Be Honorable and Pay Attention to These Rules in a Chinese Household

A large Chinese family.

For the Chinese, there that reflect not only the wisdom of life, but also the essence of civilization. (Image: Tom Wang via Dreamstime)

China is a nation of etiquette. From the ancient people to the present, many rules have been handed down from generation to generation. These rules cannot be forgotten because they often contain how to be a proper person and deal with things correctly.

For Chinese, there are particular rules that reflect not only the wisdom of life, but also the essence of civilization. As Mencius, the Chinese Confucian philosopher, said: “Not following rules and standards, one can never make a perfect square or a circle.”

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Nowadays, plenty of young people see the rules left by old ancestors as stereotypes and old-fashioned practices. But the truth is, no matter how time changes, the best upbringing, the most profound wisdom, and the most extraordinary self-discipline you can have been through the rules passed on to us from our elders.

Today, we will share the Chinese rules from five aspects — hospitality, eating, speaking, paying visits, and giving gifts.

Knowing these rules can allow you to be courteous and respectful to others and yourself

Hospitality rules

1. Walk three steps to welcome and seven steps to see a guest off. When a guest visits, stand up and welcome him by taking three steps forward. When seeing a guest off, take the initiative to walk seven steps with them to show respect.

2. Fill your guest’s teacup to 70 percent and a rice bowl to 80 percent complete; also, if you offer any beverage, guests’ glasses should not be left empty unless they refuse. This is the traditional way of hospitality etiquette.

3. The arrival of a new guest requires making a fresh pot of tea. While drinking tea with a guest and a new visitor arrives, the host must make a fresh pot to express their welcome. Otherwise, it will be considered rude and disrespectful.

4. From high to low, from old to young. When welcoming guests, the order of precedence should be from higher to lower in ranking and from older to younger.

5. The host must not get up before guests finish eating. When guests are still eating, you cannot finish and walk away and leave the guests by themselves. Instead, you must wait until the guests have finished before you stop eating.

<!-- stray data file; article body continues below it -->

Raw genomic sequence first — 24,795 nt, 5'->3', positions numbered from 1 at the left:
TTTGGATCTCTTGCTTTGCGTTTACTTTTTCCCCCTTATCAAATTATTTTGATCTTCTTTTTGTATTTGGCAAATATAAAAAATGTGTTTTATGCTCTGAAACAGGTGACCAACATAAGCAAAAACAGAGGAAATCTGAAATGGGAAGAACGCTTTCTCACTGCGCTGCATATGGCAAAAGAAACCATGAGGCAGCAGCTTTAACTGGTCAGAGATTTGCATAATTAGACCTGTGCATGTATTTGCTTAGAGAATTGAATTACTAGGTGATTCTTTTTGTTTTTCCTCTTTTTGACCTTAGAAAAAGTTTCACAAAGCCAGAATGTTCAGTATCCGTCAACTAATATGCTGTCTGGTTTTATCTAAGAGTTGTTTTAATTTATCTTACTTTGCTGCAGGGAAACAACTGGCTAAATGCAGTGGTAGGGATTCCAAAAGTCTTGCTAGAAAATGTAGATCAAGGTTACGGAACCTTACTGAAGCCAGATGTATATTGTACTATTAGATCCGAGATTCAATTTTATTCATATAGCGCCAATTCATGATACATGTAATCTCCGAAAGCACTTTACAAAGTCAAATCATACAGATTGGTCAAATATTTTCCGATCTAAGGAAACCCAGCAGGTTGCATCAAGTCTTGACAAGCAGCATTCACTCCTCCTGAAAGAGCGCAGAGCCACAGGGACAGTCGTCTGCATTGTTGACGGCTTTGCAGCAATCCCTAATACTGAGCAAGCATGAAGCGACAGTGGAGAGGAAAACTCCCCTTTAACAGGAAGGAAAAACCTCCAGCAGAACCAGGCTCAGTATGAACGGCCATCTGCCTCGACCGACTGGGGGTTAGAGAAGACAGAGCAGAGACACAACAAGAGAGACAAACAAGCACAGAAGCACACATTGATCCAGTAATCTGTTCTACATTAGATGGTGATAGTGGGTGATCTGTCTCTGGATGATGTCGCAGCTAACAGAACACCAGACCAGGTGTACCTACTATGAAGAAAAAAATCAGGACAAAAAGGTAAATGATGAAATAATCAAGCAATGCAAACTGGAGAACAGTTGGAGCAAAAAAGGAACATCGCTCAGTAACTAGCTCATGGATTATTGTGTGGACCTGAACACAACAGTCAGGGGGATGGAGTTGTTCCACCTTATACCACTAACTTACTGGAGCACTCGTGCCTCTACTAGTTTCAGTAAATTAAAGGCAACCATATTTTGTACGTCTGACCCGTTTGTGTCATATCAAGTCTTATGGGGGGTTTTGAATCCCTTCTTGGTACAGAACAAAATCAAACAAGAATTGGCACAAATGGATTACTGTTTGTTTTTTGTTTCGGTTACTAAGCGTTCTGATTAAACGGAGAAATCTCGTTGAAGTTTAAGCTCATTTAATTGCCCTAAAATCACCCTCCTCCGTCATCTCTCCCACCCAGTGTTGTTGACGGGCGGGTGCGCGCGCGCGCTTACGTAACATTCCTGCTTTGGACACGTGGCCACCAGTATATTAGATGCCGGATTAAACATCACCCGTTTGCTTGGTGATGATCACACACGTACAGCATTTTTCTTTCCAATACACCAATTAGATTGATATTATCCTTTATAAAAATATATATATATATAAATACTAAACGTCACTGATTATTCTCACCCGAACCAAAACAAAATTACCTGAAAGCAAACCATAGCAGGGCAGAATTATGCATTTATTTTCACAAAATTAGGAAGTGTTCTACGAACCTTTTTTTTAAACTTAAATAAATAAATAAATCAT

There are many rules about eating.
When eating with others, do not only think of filling up your stomach. In addition, you must always comply with table manners. (Image: Monkey Business Images via Dreamstime)

Eating rules

1. Eat moderately and with courtesy. When eating with others, do not only think of filling up your stomach. In addition, you must always comply with table manners.

2. Do not make unpleasant sounds. For example, when tasting dishes, do not make loud noises. Instead, chew slowly with your mouth closed and eat in a civilized manner.

3. Do not give guests the chicken’s head or the fish’s spine. The chicken’s head is meatless, and the fish’s spine is too thorny. Therefore, offering them to guests is rude. Giving a guest only the best part is the proper way in Chinese hospitality.

4. Serve food and drink to the elders first. To show sincere respect for the elders, the younger ones should let the older ones choose their food and drink first during a banquet.

5. Do not talk while eating; choose your words carefully, as they must be well thought out. You must be thoughtful, and what you have to say must be appropriate.

Speaking rules

1. Do not sigh. The Chinese believe a sigh brings poor luck for three years. Especially during the New Year, sighing will drive away one’s wealth and fortune.

2. Do not say unlucky words. For example, do not say inauspicious words such as evil, dead, all gone, ghost, kill, sick, and poor because they will initiate the coming of bad luck.

Visiting friends and family rules

1. Knock first before entering. You cannot push open the door and enter when you visit someone. Instead, you should knock on the door three times and wait till the host acknowledges your arrival before you join.

2. Do not visit at meal times or sleep time. When visiting others, you should pick a time that is convenient for them. For example, try not to go when the other party is eating or sleeping.

3. Dress neatly and look delighted. When visiting, ensure you are clean, dressed neatly, and have a smile.

4. Get out of the car to greet your elders. When you see your elders walking about while driving, you should take the initiative to let older people cross the street first. It is nice to be patient. It is a sign of basic courtesy and respect.

To show sincere respect for the elders, the younger ones should let the older ones choose their food and drink first during a banquet.
To show sincere respect for the elders, the younger ones should let the older ones choose their food and drink first during a banquet. (Image: Imtmphoto via Dreamstime)

Giving gifts rules

1. Give gifts in an even number. Gifts must not be given in an odd number. However, they must be in an even number because it implies that good things come in pairs and that happiness is doubled.

2. Give gifts humbly and respectfully. It would be best if you remained modest and respectful when giving presents, whether a gift or some reassurance.

3. Return the favor. Good human relations require the exchange of favors and reciprocity. Therefore, pay attention not to take advantage of people and hurt their feelings.

4. Do not decline gifts from your elders. When your elders give you something, accept it respectfully and express gratitude. Refusing it implies that you say no to their good intentions.

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